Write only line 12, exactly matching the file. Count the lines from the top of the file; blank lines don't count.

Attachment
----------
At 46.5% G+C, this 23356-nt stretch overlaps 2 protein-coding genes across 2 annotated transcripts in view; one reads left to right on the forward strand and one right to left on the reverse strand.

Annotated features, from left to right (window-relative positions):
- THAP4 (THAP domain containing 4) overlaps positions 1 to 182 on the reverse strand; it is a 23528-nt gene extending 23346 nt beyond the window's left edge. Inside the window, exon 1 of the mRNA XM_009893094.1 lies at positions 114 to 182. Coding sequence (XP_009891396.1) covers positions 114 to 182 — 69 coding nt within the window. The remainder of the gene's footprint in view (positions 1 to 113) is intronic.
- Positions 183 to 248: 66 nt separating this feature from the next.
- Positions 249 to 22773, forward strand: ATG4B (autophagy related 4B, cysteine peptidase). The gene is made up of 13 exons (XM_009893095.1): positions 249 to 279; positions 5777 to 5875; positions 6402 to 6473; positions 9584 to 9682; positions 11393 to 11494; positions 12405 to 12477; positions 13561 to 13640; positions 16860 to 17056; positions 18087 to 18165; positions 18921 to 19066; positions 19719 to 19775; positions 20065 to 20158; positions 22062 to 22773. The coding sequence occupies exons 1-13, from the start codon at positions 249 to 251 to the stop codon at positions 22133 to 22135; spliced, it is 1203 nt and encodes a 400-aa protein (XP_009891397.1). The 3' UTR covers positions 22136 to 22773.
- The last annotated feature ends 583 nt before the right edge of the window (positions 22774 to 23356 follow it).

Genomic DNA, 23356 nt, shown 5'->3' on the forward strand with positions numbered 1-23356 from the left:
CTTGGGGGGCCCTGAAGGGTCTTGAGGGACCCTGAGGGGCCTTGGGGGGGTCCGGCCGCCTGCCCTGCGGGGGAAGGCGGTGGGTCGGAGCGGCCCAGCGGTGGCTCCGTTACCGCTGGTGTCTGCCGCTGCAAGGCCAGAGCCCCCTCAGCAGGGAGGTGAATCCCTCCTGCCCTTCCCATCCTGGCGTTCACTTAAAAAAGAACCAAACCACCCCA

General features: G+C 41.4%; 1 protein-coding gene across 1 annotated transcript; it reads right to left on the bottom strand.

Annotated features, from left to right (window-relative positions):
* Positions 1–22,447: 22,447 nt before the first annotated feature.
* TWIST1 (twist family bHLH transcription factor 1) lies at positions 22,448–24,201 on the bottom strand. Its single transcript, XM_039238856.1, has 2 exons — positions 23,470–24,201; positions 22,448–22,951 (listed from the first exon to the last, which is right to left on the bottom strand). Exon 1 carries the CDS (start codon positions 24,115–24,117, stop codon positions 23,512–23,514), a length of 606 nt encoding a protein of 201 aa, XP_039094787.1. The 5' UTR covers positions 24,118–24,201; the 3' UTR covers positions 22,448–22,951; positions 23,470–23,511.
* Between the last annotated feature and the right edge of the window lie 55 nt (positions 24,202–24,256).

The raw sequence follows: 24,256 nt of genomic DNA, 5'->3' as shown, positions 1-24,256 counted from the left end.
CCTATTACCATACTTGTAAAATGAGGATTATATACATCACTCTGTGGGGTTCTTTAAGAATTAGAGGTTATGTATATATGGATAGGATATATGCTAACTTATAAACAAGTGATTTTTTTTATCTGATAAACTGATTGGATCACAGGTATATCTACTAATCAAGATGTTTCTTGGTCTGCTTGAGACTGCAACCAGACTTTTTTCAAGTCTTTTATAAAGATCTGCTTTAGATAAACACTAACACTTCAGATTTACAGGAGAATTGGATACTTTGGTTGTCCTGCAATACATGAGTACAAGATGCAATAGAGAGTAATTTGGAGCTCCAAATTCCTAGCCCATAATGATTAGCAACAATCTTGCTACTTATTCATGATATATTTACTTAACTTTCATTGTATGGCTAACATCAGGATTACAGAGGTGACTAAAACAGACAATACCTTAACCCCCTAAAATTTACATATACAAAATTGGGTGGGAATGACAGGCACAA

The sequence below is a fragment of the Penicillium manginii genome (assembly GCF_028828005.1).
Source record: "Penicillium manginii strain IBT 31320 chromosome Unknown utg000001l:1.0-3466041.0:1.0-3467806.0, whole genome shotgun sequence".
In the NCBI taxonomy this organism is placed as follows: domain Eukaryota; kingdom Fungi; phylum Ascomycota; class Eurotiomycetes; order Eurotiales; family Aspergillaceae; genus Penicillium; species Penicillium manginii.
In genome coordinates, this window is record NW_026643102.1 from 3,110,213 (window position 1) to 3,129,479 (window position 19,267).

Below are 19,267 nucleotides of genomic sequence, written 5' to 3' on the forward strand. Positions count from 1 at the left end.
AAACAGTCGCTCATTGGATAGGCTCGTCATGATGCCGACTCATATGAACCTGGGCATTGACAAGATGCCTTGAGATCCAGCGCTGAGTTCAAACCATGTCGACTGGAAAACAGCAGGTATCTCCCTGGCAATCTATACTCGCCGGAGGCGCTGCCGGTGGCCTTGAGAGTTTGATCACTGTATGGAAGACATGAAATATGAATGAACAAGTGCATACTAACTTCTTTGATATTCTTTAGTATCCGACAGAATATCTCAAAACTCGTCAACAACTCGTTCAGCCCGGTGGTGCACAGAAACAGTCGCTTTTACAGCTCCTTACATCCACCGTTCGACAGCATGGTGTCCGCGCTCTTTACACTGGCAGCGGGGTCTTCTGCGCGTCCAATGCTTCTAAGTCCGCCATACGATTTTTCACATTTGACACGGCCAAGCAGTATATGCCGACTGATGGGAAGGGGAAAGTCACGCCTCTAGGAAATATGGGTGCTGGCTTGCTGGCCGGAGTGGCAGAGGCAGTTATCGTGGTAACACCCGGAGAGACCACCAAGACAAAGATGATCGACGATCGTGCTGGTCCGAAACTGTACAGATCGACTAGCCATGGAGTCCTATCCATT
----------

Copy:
* TWIST1 (twist family bHLH transcription factor 1) lies at positions 22,448–24,201 on the bottom strand. Its single transcript, XM_039238856.1, has 2 exons — positions 23,470–24,201; positions 22,448–22,951 (listed from the first exon to the last, which is right to left on the bottom strand). Exon 1 carries the CDS (start codon positions 24,115–24,117, stop codon positions 23,512–23,514), a length of 606 nt encoding a protein of 201 aa, XP_039094787.1. The 5' UTR covers positions 24,118–24,201; the 3' UTR covers positions 22,448–22,951; positions 23,470–23,511.